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Re: l/600 or l/720 brick veneer light gage back-up

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Ken,
The difference between the two wind loads is the probability of being exceeded per year (1 in 10 for deflection check(service) and 1 in 30 for strength) and service load is in the range of 80-82% of the other one.

Robert,
The l/720 limit is not a matter of choice here in Vancouver, It is the city code. As for the "Design Guide" of "Western States Clay Products association" Dated January 1995 although it is one of my favorites, the explanation they give as to how they arrived at l/360 (section 2.1.2) has never been good enough for me (working in Vancouver, lots of rain) and it might be just me, but I would choose the more recent publication from US Army Corps of Engineers (TI 809-07 Design of... Masonry Veneer/Steel Stud Walls,30 Nov 1998) to go with.

Reza Dashti P.Eng



From: "Ken Peoples" <kspeoples(--nospam--at)lvta.net>
Reply-To: <seaint(--nospam--at)seaint.org>
To: <seaint(--nospam--at)seaint.org>
Subject: Re: l/600 or l/720 brick veneer light gage back-up
Date: Thu, 9 Dec 2004 07:44:17 -0500

Thanks Reza,

What % range is the reduced wind load that is used for this check?

Best regards,


Ken

Kenneth S. Peoples, P. E.
LVTA
Lehigh Valley Technical Associates, Inc.
1584 Weaversville Road
Northampton, PA 18067

Phone: 610-262-6345
Fax:610-262-8188
Email: kpeoples(--nospam--at)lvta.net

----- Original Message -----
From: "Reza Dashti Asl" <rezadashti(--nospam--at)hotmail.com>
To: <seaint(--nospam--at)seaint.org>
Sent: Wednesday, December 08, 2004 7:48 PM
Subject: Re: l/600 or l/720 brick veneer light gage back-up


> Here in Vancouver,Canada, we design the backup for brick veneer (mostly
> light gauge for me)
> for l/720 deflection limit to avoid cracks and water infilteration. The
wind
> load is not the one used for the strength design (C&C ) but a reduced wind
> load used for the deflection check only, as per our building code. The
l/600
> is the limit for the brick veneer itself and not for the backup (I don't
> remember where I read this one)
> I believe the l/600 limit has been out there for a while. In fact TI
809-07
> (30 Nov 1998) published by US Army Corps of Engineers has a table (page
2-9)
> that specifies l/600 as the deflection limit for the brick veneer over
> sheathed framing.
>
> Reza Dashti, P.Eng
>
>
>
> >From: Jim Wilson <wilsonengineers(--nospam--at)yahoo.com>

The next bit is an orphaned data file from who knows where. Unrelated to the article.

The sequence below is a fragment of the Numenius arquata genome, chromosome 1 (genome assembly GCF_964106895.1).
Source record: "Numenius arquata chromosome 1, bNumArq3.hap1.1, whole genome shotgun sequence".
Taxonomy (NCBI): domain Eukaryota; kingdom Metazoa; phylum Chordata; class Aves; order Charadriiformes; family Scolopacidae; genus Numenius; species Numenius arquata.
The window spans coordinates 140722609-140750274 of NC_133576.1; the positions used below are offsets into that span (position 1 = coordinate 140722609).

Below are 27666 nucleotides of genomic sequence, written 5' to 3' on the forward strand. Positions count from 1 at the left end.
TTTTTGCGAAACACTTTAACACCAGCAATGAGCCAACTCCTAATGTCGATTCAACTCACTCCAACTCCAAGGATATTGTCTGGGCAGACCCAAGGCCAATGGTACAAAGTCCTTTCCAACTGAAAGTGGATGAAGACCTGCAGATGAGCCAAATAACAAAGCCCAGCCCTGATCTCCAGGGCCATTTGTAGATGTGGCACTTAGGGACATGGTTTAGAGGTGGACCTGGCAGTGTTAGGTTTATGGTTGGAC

> >Reply-To: <seaint(--nospam--at)seaint.org>
> >To: seaint(--nospam--at)seaint.org
> >Subject: Re: l/600 or l/720 brick veneer light gage back-up
> >Date: Wed, 8 Dec 2004 06:33:53 -0800 (PST)
> >
> >Ken,
> >
> >I can't find the article off hand, but I believe that I remember reading
> >something to the effect that the deflection limits were stringent to
> >mitigate the development of micro-cracks in the bed joints to eliminate
> >water infiltration. The NRC Canada comes to mind, but again, that's the > >best guess if I had to Google it again. As far as the appropriate design
> >wind load, I would only add that it seems excessive to design a
> >servicibility criteria like this for the highest possible wind and the
most
> >stringent of deflections.  Perhaps the 0.7 in note f is established for
> >this very reason.  I would like to see the commentary on this note, if
> >there is any.
> >
> >When I worked for one of your occasional light gage panel clients in
> >Bethlehem, we always used L/600 for C&C loads.  That was as much to err
on
> >the side of caution, as it was because we were certain it was the right
> >thing to do. But I must admit, doing so cost the company a lot of money
> >and a lot of arguments because 12ga studs and gage tube steel aren't
cheap,
> >especially when they can't even get a common tech screw to penetrate.
> >
> >If you find anything more, please let me know.  And I also notice that
> >1604.3.4 states that masonry deflection shall not exceed that permitted
by
> >ACI 530.
> >
> >Jim Wilson
> >Stroudsburg, PA
> >
> >Ken Peoples <kspeoples(--nospam--at)lvta.net> wrote:
> >I know that BIA recommends l/600 to l/720 for a brick veneer back-up
> >deflection limitation. They say "for service loads". What I am not sure
> >about is what the design wind pressure for this condition should be.
> >Should this just be based on the same component and cladding design load
> >used for the strength design of the studs or can it be a reduced wind
load.
> >  Table 1604.3 of IBC 2003 indicates that the deflection limit for
exterior
> >walls with brittle finishes should be l/240 and footnote f indicates that > >the load may be 0.7 times the design component and cladding loads. This > >seems to be quite different form BIA's recommendation of l/600. Perhaps
a
> >brick veneer is not considered a brittle finish?
> >
> >Is the l/600 or l/720 specifically required somewhere else in the IBC?
> >
> >Thanks for your help.
> >
> >Best regards,
> >
> >
> >Ken
> >
> >Kenneth S. Peoples, P. E.
> >LVTA
> >Lehigh Valley Technical Associates, Inc.
> >1584 Weaversville Road
> >Northampton, PA 18067
> >
> >Phone: 610-262-6345
> >Fax:610-262-8188
> >Email: kpeoples(--nospam--at)lvta.net
> >
> >
> >
> >
> >---------------------------------
> >Do you Yahoo!?
> > Yahoo! Mail - Find what you need with new enhanced search. Learn more.
>
>
>
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